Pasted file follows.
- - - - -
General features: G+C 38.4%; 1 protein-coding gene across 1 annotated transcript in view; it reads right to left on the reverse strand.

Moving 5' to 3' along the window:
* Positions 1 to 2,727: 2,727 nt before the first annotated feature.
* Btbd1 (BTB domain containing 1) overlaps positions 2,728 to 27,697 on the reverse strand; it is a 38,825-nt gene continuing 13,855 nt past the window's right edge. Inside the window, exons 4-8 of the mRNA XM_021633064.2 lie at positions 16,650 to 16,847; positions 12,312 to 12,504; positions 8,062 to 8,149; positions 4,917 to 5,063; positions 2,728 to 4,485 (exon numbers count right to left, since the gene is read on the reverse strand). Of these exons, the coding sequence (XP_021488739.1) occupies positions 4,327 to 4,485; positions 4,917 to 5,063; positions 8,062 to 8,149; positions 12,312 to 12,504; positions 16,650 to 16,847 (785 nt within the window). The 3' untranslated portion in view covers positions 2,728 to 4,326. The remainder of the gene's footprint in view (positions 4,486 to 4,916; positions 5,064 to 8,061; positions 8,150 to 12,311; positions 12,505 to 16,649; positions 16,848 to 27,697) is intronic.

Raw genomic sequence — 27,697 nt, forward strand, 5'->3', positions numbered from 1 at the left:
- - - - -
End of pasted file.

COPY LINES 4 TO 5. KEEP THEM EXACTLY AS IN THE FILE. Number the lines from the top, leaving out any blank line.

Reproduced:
* Btbd1 (BTB domain containing 1) overlaps positions 2,728 to 27,697 on the reverse strand; it is a 38,825-nt gene continuing 13,855 nt past the window's right edge. Inside the window, exons 4-8 of the mRNA XM_021633064.2 lie at positions 16,650 to 16,847; positions 12,312 to 12,504; positions 8,062 to 8,149; positions 4,917 to 5,063; positions 2,728 to 4,485 (exon numbers count right to left, since the gene is read on the reverse strand). Of these exons, the coding sequence (XP_021488739.1) occupies positions 4,327 to 4,485; positions 4,917 to 5,063; positions 8,062 to 8,149; positions 12,312 to 12,504; positions 16,650 to 16,847 (785 nt within the window). The 3' untranslated portion in view covers positions 2,728 to 4,326. The remainder of the gene's footprint in view (positions 4,486 to 4,916; positions 5,064 to 8,061; positions 8,150 to 12,311; positions 12,505 to 16,649; positions 16,848 to 27,697) is intronic.

Raw genomic sequence — 27,697 nt, forward strand, 5'->3', positions numbered from 1 at the left: